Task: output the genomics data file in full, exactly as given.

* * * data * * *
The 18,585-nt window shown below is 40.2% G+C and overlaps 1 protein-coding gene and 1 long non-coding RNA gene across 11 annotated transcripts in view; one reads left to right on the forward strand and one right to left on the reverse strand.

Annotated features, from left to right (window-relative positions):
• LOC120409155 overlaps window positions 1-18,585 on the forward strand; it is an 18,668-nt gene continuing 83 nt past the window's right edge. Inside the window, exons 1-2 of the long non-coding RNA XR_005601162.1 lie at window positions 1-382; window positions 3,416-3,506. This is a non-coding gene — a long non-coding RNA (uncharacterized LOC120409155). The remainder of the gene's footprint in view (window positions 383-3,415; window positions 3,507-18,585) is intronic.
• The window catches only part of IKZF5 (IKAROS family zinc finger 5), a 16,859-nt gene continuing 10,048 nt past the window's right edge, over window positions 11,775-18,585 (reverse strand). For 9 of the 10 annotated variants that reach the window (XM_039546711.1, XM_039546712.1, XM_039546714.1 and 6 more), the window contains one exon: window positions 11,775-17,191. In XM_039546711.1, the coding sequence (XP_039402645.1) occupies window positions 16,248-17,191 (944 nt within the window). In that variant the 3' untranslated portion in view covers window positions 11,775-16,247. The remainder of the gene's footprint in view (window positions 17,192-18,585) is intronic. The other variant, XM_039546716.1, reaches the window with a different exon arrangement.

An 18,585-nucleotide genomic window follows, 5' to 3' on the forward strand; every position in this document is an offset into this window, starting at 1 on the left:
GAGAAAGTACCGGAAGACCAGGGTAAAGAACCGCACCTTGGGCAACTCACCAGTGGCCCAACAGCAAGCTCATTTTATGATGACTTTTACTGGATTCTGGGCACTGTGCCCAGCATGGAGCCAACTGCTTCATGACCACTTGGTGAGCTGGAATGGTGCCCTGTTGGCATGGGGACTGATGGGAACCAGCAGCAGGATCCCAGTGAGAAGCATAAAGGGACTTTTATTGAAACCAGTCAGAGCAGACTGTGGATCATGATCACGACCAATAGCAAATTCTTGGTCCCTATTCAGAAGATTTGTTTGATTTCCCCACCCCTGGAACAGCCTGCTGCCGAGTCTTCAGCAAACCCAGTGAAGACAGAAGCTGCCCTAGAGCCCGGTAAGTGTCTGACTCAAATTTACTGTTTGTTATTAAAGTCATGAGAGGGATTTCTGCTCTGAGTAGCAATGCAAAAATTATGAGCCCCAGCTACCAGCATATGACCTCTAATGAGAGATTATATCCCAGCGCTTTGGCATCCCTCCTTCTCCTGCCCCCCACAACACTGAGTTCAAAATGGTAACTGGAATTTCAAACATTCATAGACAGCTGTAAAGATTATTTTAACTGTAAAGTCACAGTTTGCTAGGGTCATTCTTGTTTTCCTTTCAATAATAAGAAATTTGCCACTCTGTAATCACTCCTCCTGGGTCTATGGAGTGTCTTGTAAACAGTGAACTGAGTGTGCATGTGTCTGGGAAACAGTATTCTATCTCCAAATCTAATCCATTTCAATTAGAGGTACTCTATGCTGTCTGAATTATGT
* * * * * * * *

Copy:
The 18,585-nt window shown below is 40.2% G+C and overlaps 1 protein-coding gene and 1 long non-coding RNA gene across 11 annotated transcripts in view; one reads left to right on the forward strand and one right to left on the reverse strand.

Annotated features, from left to right (window-relative positions):
• LOC120409155 overlaps window positions 1-18,585 on the forward strand; it is an 18,668-nt gene continuing 83 nt past the window's right edge. Inside the window, exons 1-2 of the long non-coding RNA XR_005601162.1 lie at window positions 1-382; window positions 3,416-3,506. This is a non-coding gene — a long non-coding RNA (uncharacterized LOC120409155). The remainder of the gene's footprint in view (window positions 383-3,415; window positions 3,507-18,585) is intronic.
• The window catches only part of IKZF5 (IKAROS family zinc finger 5), a 16,859-nt gene continuing 10,048 nt past the window's right edge, over window positions 11,775-18,585 (reverse strand). For 9 of the 10 annotated variants that reach the window (XM_039546711.1, XM_039546712.1, XM_039546714.1 and 6 more), the window contains one exon: window positions 11,775-17,191. In XM_039546711.1, the coding sequence (XP_039402645.1) occupies window positions 16,248-17,191 (944 nt within the window). In that variant the 3' untranslated portion in view covers window positions 11,775-16,247. The remainder of the gene's footprint in view (window positions 17,192-18,585) is intronic. The other variant, XM_039546716.1, reaches the window with a different exon arrangement.

An 18,585-nucleotide genomic window follows, 5' to 3' on the forward strand; every position in this document is an offset into this window, starting at 1 on the left:
GAGAAAGTACCGGAAGACCAGGGTAAAGAACCGCACCTTGGGCAACTCACCAGTGGCCCAACAGCAAGCTCATTTTATGATGACTTTTACTGGATTCTGGGCACTGTGCCCAGCATGGAGCCAACTGCTTCATGACCACTTGGTGAGCTGGAATGGTGCCCTGTTGGCATGGGGACTGATGGGAACCAGCAGCAGGATCCCAGTGAGAAGCATAAAGGGACTTTTATTGAAACCAGTCAGAGCAGACTGTGGATCATGATCACGACCAATAGCAAATTCTTGGTCCCTATTCAGAAGATTTGTTTGATTTCCCCACCCCTGGAACAGCCTGCTGCCGAGTCTTCAGCAAACCCAGTGAAGACAGAAGCTGCCCTAGAGCCCGGTAAGTGTCTGACTCAAATTTACTGTTTGTTATTAAAGTCATGAGAGGGATTTCTGCTCTGAGTAGCAATGCAAAAATTATGAGCCCCAGCTACCAGCATATGACCTCTAATGAGAGATTATATCCCAGCGCTTTGGCATCCCTCCTTCTCCTGCCCCCCACAACACTGAGTTCAAAATGGTAACTGGAATTTCAAACATTCATAGACAGCTGTAAAGATTATTTTAACTGTAAAGTCACAGTTTGCTAGGGTCATTCTTGTTTTCCTTTCAATAATAAGAAATTTGCCACTCTGTAATCACTCCTCCTGGGTCTATGGAGTGTCTTGTAAACAGTGAACTGAGTGTGCATGTGTCTGGGAAACAGTATTCTATCTCCAAATCTAATCCATTTCAATTAGAGGTACTCTATGCTGTCTGAATTATGT